Looking Forward to 2035

factory title Mobility

Isn’t mobility in Germany just great nowadays? While it was formerly a tricky matter to have meetings regularly with your co-workers, I can now travel to the country’s furthest corners with an autonomous bus — and return even late at night. Depending on the weather and the amount of time I have, I can also choose to use the e-bike sharing system. In a pinch I can take an e-convertible. And thanks to maintenance by Audi, Benz and co., everything is in excellent condition.

EV charging stations are almost everywhere and the batteries can also be quickly changed.  However, depending on your mood, the best part is to be driven around while reading a book or chatting. The public transportation system is well connected and perfectly coordinated, even the spoiled Swiss praise us. There is almost no wait and if there were, then there is good relief, because everything proceeds nearly too smoothly.

Only few vehicles still exist and these are less than a quarter of the five million that existed in 2019. The air in the cities is clean. Instead of traffic noise you can hear the birds singing in fruit trees at the curb of single-lane ring roads, which function as shady bikeways, and former parking lots are now green parks. 

On the last mile to the customer, the suppliers distribute their products on freight bikes. Electric trucks supply the urban logistics hubs. Overall, the distance between producer and consumer is shorter nowadays, because local production has been increasing. We move fast, thanks to streetcars, buses, and bicycles. As mentioned, the transportation system goes as far as the periphery, bike sharing systems are everywhere, and many of us walk more often.

The freeways are mainly used for long-distance travel and 80 percent of them are electrified through overhead contact lines, which power electric trucks. Then the trucks drive the remaining distance fueled by ecofriendly synthetic fuels. Almost half of the goods are transported by means of an expanded rail transport system and waterways. Most of us prefer to use the train or an electric bus. In the countryside, cars which are electrically powered are usually used.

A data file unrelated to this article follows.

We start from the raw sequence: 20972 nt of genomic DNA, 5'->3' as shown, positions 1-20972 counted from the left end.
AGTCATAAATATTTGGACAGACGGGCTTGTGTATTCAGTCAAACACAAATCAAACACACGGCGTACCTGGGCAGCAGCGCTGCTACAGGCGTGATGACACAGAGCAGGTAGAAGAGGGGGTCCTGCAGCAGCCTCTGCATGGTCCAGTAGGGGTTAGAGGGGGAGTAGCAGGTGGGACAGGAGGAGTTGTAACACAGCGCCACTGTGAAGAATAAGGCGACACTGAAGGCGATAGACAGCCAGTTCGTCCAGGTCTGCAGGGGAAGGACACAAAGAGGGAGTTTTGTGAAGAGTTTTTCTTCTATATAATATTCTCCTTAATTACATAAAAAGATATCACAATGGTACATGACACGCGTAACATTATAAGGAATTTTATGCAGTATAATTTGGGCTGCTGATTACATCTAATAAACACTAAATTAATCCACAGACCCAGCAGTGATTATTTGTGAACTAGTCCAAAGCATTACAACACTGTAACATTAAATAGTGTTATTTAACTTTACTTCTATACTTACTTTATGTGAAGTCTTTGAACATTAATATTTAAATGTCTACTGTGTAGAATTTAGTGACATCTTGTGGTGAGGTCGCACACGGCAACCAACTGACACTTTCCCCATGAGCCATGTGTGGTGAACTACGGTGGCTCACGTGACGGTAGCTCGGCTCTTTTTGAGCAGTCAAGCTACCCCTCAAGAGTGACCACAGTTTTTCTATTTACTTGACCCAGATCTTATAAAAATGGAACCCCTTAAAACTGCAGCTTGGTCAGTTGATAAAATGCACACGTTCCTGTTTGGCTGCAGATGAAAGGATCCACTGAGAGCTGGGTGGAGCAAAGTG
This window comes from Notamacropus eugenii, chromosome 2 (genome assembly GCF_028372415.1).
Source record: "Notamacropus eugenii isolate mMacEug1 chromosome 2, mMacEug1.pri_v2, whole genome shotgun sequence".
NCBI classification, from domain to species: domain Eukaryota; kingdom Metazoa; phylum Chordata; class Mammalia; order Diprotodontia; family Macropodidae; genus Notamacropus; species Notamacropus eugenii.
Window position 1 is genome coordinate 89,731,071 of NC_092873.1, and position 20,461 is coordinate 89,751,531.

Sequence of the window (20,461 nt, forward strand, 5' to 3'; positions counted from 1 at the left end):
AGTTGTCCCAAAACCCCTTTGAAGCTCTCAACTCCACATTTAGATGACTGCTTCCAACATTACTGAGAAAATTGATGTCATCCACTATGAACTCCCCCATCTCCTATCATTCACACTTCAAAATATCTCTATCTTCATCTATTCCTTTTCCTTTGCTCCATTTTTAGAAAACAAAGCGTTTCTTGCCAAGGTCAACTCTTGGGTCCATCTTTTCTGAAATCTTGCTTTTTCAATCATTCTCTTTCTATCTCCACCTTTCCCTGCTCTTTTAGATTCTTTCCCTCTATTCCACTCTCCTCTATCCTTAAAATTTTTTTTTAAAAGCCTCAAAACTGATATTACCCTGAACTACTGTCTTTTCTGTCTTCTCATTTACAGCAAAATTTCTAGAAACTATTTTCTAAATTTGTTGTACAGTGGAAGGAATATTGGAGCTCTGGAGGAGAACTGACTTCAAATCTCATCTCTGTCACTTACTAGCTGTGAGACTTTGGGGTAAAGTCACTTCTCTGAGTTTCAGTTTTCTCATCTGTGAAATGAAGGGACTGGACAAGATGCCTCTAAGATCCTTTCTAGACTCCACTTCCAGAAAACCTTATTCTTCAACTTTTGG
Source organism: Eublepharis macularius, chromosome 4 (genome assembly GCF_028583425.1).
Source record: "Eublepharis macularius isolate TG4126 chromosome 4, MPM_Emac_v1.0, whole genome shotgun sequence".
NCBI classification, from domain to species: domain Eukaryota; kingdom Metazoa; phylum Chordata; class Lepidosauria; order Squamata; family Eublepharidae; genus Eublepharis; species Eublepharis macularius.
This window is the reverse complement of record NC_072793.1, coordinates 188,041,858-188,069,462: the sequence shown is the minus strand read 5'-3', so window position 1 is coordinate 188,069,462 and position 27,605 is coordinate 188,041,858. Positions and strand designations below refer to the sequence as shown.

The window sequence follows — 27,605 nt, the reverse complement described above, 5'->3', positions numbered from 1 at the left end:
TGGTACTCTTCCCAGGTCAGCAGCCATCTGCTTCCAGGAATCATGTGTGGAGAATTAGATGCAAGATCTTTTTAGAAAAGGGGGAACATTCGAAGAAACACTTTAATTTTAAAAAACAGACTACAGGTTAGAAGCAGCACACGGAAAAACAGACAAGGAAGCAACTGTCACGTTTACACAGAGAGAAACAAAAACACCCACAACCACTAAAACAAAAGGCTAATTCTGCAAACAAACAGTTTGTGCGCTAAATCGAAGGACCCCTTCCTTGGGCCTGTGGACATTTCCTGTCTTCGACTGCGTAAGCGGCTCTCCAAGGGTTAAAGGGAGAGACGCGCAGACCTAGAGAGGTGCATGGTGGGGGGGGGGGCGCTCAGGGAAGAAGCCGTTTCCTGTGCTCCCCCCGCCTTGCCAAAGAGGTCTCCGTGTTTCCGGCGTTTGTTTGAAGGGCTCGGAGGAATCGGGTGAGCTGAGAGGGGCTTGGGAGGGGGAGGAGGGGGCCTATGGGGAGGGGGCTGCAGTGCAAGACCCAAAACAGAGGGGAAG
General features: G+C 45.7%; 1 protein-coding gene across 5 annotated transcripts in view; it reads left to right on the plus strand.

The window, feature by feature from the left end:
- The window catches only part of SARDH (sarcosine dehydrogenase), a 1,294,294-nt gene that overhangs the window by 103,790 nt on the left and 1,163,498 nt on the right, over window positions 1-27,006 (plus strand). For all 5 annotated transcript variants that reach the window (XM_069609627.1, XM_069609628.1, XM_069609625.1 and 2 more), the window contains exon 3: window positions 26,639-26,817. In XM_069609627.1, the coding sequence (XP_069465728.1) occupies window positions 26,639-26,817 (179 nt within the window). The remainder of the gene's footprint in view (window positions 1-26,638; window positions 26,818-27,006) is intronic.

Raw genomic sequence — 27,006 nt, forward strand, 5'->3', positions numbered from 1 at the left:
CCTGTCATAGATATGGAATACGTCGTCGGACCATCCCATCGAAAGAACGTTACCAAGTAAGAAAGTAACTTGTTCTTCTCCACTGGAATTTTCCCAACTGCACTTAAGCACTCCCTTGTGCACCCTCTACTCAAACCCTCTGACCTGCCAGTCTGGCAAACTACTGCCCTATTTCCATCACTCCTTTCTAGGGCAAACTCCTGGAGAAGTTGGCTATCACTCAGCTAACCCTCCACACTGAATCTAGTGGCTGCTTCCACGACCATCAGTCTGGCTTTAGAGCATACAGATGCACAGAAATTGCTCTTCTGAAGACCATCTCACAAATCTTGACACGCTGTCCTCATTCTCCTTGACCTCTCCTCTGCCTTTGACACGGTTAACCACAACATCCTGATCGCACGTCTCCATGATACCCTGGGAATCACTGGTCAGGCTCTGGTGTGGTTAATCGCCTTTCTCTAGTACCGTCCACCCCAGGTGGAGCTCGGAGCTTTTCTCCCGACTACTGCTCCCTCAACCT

Only 43 percent actually own an e-car. It does not longer serve to enhance one’s prestige.  The ‘electric smile’, which appears on your face the first time you drive an e-car, is a common experience. The electric engine’s acceleration mesmerizes everyone. We get our speed rush at events like the Formula E, eSports, and in bike parks. Roaring engines are frowned upon and electric ones are a must-have.

Mobility in 2035 — no longer a necessity, but wellness, fitness, and even entertainment are. The days of traffic jams, searching for parking lots, and train cancellations are over. The number of accidents has decreased by 80 percent. The transport sector achieved its climate goals, advanced the electrification and the energy transition, shut down the last coal-fired power plants, and in place of former brown coal districts, battery factories and research centers were established. The German automotive industry builds almost exclusively e-cars as well as practices mobility services and with that it makes sales worldwide. Transformation is a German word now.

How did all of this happen, what only a few dared to believe in 2019? You will find the prescriptions in this issue of factory. We wish you pleasant reading.

Ralf Bindel and the factory team

More articles on the topic of mobility and transport transition you will find in our correspondent factory-magazine Mobility. This you can download free of costs and it is pleasantly readable on screens and tablet-computers. As every time it is also nicely illustrated and contains all articles in the compact tablet-format plus appropriate numbers and citations. Online in our topics section a few articles are also available – there you can comment and rate them.

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